Connect Americans Now (CAN), a group designed to ensure access to low band spectrum and to broadband connectivity, announced its launch today. The group is a diverse alliance of community leaders, rural advocates and top innovators that plans to work with the Federal Communications Commission and other policymakers.
“All Americans – regardless of where they live – deserve access to high-speed internet,” said Richard T. Cullen, CAN executive director, in a prepared statement. “Without a broadband connection, millions of students struggle to keep up with their assignments, Americans in rural areas are unable to fully utilize telemedicine, farmers are denied the promise of precision agriculture and businesses are unable to tap into the world of online commerce. Congress and the FCC must stand with rural America by allowing internet service providers to deliver broadband via white spaces spectrum.”
“There are amazing educational resources online, but students without broadband can easily fall behind their peers,” add National Rural Education Association executive director Allen Pratt, in a prepared statement. “In rural communities, the digital divide is standing between millions of kids and the ability to research an author, watch a documentary, or just turn in assignments. We want all students to learn the computer skills that will help them succeed in the 21st century. We urge regulators to open a dialogue with our team at Connect Americans Now and unlock the incredible possibilities offered by this low band white spaces spectrum.”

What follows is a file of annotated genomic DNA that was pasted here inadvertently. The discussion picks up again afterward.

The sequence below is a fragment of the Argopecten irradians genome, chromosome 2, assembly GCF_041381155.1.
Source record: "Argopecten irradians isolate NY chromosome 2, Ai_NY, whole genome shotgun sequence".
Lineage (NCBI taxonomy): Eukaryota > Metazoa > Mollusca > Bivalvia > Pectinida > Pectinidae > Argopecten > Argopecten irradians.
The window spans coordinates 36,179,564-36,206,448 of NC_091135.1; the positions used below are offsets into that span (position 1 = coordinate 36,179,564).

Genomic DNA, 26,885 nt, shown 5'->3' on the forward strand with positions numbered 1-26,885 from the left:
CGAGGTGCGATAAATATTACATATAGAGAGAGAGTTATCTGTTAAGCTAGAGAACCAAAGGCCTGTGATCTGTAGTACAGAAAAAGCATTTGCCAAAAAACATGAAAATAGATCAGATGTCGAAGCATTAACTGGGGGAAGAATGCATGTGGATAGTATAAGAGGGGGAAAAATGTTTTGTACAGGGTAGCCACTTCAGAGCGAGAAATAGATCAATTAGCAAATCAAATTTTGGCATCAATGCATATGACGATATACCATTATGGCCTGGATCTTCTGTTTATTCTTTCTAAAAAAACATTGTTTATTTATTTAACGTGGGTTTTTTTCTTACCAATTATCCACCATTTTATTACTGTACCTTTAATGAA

According to the press release announcing the formation of the group, CAN’s founding partners include Microsoft, ACT: The App Association, the National Rural Education Association, the Schools, Health and Library Broadband Coalition, the Wisconsin Economic Development Association, Alaska Communications, Axiom, the Mid-Atlantic Broadcasting Communities Corporation, the American Pain Relief Institute, HTS Ag and others.
As a part of the initial launch, CAN is forming partnerships across rural America to educate stakeholders about the opportunities available via long-range, wireless broadband over TV white spaces spectrum. The group is also spearheading an advocacy campaign aimed at FCC regulators.
Microsoft has been pushing for TV white spaces broadband, through their Rural Airband initiative, for some time now, and has partnered with several rural broadband carriers to demonstrate the capabilities. In July of last year, they announced 20 projects across the globe were using the technology, serving about 185K subscribers. Microsoft says they hope to bring broadband via Airband to 2 million people in rural America by 2022, as a part of their broader TechSpark program.